A Path For The Future

While the media freedom principles are a mix of idealism and practicality, the action plan is much more explicit since the work laid out must be done over a few months as Libya prepares for free elections. First and foremost, the delegates pledged to promote the principles and action plan at forums and debates across the country.


The document must “be made a living thing”, one person said. The NTC has regional councils and it is those venues where the discussion will ensue.

Creating “a vehicle to ensure that the principles are embodied in the constitution” was the expressed desire of the conferees, as they pledged to support candidates who would enshrine media freedom in the constitution. There was great interest in establishing a consultative council of experts to help work through many of the complexities of a media system mentioned at the conference. Several suggestions for funding such a venture were discussed.


Delegates recommend first steps


The need to inventory state media is something that the NTC and its committees can do likely with outside help to evaluate properties and determine which are likely to be viable enterprises. Temporary licensing authority for existing broadcasters prevents the chaos mentioned above. This would be a short-term solution that would need to be followed by a longer term fix and set of policies and practices.


Getting journalists trained to cover the elections seems within reach if some of the more than 11 NGOs involved in on-site training ventures can help. The creation of a code of ethics is a longer term matter but would be a step toward alleviating the worries of some conferees that the country badly needs a professional media, dedicated to quality journalism.


Again, small steps to some, perhaps, but big steps for a media system coming out of a sort of dark ages for independent media in Gaddafi’s Libya. The action steps are hopeful, practical and movement in the direction of media freedom

The Action Plan

Recognizing the need for action in the interim period and realities on the ground, this group makes the following recommendations. The NTC should:

  1. Promote and discuss these principles through a series of public forums and debates.
  2. Create a vehicle to ensure the principles are embodied in the constitution and future legislation.
  3. Establish and convene a consultative council of experts to advise on the advancing these principles.
  4. Inventory and assess existing state media and communications infrastructure.
  5. Grant temporary operating authority to existing broadcasters and electronic media, until an independent regulator is established.
  6. Train journalists and people in civil society to professionally cover elections.
  7. Journalism organizations should create a code of ethics for Libyan media.

 

While the media freedom principles are a mix of idealism and practicality, the action plan is much more explicit since the work laid out must be done over a few months as Libya prepares for free elections. First and foremost, the delegates pledged to promote the principles and action plan at forums and debates across the country.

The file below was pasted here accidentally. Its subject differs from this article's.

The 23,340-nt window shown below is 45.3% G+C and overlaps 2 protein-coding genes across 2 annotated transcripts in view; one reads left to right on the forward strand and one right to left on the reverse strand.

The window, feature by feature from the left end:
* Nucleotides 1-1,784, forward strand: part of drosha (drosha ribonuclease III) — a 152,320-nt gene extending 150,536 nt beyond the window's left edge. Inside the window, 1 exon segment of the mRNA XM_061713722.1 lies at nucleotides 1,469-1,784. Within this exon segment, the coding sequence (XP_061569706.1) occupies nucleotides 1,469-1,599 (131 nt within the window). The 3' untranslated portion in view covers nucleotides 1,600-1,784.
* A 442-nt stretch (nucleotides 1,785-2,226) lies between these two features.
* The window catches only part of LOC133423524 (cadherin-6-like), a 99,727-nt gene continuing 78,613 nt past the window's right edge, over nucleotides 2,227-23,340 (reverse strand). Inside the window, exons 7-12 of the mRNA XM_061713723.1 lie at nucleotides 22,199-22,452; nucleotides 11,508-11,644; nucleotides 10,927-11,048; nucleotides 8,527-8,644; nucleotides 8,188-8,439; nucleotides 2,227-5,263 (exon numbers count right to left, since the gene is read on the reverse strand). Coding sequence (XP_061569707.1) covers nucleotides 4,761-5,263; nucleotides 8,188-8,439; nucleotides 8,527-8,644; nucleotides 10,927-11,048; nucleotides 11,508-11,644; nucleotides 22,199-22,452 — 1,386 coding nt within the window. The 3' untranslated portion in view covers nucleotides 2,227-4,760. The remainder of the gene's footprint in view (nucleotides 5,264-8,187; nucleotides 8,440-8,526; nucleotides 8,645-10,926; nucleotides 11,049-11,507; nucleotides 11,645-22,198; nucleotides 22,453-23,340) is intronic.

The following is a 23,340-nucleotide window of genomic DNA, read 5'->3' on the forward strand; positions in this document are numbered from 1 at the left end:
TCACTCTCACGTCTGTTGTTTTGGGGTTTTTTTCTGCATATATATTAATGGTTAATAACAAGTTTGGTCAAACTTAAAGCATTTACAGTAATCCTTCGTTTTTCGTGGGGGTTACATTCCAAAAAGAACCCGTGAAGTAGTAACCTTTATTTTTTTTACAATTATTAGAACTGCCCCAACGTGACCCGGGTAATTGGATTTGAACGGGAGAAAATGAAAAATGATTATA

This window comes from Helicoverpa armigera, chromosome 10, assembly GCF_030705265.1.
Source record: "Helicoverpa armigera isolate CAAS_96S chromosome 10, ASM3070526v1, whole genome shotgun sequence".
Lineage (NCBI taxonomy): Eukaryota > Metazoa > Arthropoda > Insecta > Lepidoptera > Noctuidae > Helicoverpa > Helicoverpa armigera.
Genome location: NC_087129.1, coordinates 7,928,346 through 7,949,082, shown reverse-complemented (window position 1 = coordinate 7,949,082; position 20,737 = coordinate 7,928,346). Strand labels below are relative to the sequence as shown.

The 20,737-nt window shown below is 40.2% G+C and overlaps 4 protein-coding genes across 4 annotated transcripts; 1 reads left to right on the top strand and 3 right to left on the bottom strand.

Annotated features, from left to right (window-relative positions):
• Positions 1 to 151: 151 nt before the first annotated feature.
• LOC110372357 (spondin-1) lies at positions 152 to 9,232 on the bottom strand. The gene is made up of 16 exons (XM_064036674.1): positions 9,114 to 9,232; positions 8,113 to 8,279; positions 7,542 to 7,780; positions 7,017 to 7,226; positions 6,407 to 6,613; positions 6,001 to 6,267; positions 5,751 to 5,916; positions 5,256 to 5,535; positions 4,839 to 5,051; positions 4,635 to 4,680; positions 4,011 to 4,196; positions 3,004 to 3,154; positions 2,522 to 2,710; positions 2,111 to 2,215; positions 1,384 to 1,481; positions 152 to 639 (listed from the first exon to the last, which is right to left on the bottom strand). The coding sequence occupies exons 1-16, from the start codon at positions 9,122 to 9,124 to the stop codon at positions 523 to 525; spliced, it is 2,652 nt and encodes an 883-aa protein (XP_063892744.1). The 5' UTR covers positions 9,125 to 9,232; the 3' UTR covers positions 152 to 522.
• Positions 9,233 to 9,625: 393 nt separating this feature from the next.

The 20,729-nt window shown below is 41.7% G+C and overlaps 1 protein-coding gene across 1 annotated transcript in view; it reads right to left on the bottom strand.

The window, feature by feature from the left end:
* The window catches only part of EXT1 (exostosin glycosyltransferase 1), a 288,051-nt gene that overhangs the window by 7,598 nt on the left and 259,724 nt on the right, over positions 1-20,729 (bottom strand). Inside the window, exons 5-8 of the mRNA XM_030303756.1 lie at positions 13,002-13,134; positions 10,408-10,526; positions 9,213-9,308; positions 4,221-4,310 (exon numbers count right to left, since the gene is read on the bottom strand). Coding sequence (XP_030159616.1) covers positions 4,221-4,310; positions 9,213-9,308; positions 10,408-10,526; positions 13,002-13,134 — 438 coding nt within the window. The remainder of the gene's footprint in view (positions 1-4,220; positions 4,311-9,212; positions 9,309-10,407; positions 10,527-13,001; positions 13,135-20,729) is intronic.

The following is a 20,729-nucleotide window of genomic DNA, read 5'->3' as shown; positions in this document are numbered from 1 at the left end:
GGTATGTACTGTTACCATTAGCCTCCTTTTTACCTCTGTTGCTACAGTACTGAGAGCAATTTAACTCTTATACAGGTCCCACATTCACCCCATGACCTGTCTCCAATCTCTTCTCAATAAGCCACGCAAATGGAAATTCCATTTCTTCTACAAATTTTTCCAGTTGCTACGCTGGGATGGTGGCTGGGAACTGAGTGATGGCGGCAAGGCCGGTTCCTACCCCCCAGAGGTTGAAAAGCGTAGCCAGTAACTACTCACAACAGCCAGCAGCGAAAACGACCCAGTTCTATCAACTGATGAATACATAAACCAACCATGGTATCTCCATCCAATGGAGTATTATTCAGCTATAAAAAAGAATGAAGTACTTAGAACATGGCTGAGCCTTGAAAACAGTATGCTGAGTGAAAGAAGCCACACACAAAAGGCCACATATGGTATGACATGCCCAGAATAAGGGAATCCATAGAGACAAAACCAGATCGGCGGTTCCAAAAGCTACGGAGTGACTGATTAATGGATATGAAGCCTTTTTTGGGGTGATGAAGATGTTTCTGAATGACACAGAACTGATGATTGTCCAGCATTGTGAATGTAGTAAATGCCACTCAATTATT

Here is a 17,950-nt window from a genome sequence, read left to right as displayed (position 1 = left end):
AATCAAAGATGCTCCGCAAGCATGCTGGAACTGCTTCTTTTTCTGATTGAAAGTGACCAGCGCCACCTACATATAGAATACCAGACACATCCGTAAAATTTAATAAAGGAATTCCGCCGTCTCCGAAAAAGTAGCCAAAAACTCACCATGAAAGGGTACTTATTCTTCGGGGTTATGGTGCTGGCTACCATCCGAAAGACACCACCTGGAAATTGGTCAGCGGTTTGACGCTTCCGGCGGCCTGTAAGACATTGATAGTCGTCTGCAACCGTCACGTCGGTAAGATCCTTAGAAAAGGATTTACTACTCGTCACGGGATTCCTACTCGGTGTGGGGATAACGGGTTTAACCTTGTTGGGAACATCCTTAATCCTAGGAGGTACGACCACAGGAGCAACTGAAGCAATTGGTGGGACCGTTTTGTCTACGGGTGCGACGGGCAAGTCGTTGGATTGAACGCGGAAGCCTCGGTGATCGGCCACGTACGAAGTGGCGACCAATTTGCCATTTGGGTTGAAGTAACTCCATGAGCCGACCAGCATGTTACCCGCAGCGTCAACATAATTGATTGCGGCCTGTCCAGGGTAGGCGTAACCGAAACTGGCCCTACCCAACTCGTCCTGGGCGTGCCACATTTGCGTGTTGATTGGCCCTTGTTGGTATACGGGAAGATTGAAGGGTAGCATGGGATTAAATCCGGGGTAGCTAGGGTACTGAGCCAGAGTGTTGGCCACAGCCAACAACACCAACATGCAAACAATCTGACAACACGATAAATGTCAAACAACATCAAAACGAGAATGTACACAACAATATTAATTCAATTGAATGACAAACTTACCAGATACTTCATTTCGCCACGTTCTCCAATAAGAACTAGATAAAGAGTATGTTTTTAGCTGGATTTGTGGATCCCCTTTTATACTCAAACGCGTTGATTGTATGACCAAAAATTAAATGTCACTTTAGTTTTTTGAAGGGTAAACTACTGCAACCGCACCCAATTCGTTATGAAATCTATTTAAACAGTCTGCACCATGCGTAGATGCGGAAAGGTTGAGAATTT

The document must “be made a living thing”, one person said. The NTC has regional councils and it is those venues where the discussion will ensue.

Creating “a vehicle to ensure that the principles are embodied in the constitution” was the expressed desire of the conferees, as they pledged to support candidates who would enshrine media freedom in the constitution. There was great interest in establishing a consultative council of experts to help work through many of the complexities of a media system mentioned at the conference. Several suggestions for funding such a venture were discussed.

Delegates recommend first steps

The need to inventory state media is something that the NTC and its committees can do likely with outside help to evaluate properties and determine which are likely to be viable enterprises. Temporary licensing authority for existing broadcasters prevents the chaos mentioned above. This would be a short-term solution that would need to be followed by a longer term fix and set of policies and practices.

Getting journalists trained to cover the elections seems within reach if some of the more than 11 NGOs involved in on-site training ventures can help. The creation of a code of ethics is a longer term matter but would be a step toward alleviating the worries of some conferees that the country badly needs a professional media, dedicated to quality journalism.

Again, small steps to some, perhaps, but big steps for a media system coming out of a sort of dark ages for independent media in Gaddafi’s Libya. The action steps are hopeful, practical and movement in the direction of media freedom

The Action Plan

Recognizing the need for action in the interim period and realities on the ground, this group makes the following recommendations. The NTC should:

  1. Promote and discuss these principles through a series of public forums and debates.
  2. Create a vehicle to ensure the principles are embodied in the constitution and future legislation.
  3. Establish and convene a consultative council of experts to advise on the advancing these principles.
  4. Inventory and assess existing state media and communications infrastructure.
  5. Grant temporary operating authority to existing broadcasters and electronic media, until an independent regulator is established.
  6. Train journalists and people in civil society to professionally cover elections.
  7. Journalism organizations should create a code of ethics for Libyan media.